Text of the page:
Last fall, we sent a brief survey to our subscriber list asking for an evaluation of the various elements in this magazine. The percentage who completed and returned the questionnaire was unusually high and you should know that your input is taken most seriously and is invaluable to us.

An example of our intent to be responsive to your interests is this present issue. Over the past year we received many letters urging us to devote an issue to an examination of the Pietistic movement. This advice came from an amazing diversity of sources, including professors, pastors, and laity representing a wide diversity of denominational backgrounds.


We happily discovered that the acknowledged dean of Pietist studies in America, Dr. Ernest Stoeffler, professor emeritus at Temple University lived only a few miles from our office. He graciously provided guidance in the planning of this issue and contributed a major article.

We offer this issue as a small contribution to a long overdue and much needed reassessment of Pietism. Its streams of influence within contemporary Christianity are deep, diverse, and often unrecognized. Its contributions to the Body of Christ deserve new understanding and reappraisal. Its deviations and excesses also have much to teach us.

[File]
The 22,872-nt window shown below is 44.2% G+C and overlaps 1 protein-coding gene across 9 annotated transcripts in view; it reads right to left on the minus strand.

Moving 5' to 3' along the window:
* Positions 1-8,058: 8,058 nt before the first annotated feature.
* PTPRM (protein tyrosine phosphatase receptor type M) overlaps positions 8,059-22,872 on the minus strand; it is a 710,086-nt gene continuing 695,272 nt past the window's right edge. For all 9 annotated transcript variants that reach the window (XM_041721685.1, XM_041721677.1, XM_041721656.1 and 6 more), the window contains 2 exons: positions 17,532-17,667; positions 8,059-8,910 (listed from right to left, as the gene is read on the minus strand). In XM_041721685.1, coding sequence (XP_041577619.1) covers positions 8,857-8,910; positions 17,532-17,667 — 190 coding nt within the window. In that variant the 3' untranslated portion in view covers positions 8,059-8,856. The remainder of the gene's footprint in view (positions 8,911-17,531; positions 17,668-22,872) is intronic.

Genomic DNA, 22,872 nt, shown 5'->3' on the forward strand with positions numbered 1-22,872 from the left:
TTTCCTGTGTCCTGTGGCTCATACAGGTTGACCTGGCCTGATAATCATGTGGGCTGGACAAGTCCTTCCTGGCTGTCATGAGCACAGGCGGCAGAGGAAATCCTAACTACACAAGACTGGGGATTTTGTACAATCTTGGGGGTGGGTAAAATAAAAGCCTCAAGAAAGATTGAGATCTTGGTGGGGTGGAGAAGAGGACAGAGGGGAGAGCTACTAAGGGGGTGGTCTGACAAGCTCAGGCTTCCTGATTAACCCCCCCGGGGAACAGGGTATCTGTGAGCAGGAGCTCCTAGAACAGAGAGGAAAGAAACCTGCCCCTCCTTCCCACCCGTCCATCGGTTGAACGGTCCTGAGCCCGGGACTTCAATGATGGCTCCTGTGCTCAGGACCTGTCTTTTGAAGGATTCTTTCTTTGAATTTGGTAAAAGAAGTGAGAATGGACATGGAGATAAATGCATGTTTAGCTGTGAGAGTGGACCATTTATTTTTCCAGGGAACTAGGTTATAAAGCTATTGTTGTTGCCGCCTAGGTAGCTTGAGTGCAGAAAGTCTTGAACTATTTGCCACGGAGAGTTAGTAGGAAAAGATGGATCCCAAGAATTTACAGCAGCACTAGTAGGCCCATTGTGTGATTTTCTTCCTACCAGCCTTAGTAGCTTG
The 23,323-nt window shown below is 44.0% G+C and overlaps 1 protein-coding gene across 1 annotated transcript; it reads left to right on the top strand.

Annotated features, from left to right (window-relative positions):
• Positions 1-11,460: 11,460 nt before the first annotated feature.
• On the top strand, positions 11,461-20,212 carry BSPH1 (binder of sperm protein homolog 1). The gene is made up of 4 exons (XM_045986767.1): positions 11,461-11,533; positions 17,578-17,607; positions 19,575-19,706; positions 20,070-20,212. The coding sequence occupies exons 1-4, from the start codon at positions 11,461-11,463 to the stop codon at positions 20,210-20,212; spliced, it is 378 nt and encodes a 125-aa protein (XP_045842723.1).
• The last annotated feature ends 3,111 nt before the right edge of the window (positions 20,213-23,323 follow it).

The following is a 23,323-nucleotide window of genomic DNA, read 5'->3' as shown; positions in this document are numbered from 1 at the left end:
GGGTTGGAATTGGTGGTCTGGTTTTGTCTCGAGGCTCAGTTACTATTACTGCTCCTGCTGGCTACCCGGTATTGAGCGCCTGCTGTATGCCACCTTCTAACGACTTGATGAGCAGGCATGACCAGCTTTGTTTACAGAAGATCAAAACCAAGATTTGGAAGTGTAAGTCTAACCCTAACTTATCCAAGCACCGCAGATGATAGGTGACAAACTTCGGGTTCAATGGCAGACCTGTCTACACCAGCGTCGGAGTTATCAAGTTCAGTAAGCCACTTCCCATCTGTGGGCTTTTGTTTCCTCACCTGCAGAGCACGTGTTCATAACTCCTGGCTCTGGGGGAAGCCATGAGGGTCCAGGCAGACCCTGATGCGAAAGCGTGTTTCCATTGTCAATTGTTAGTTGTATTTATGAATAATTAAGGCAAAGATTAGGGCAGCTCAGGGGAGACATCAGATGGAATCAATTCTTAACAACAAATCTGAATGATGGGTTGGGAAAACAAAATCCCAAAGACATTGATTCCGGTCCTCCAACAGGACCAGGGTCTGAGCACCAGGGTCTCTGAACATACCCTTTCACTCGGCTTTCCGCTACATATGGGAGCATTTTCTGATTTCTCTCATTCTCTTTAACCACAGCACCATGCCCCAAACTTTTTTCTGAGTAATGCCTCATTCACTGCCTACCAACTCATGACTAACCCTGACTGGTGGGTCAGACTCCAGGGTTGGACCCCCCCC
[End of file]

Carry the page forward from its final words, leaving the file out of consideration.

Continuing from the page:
Harold O.J. Brown included a 33-page treatment of Pietism in his book Heresies published by Doubleday. Although the title of his book might at first seem misleading, his treatment is helpful and, we think, fair. He concludes with this statement: “Without Pietism, Protestantism might never have survived the eighteenth century, but with Pietism, it may ultimately cease to be Protestantism.” Give that some further thought after reading this issue.

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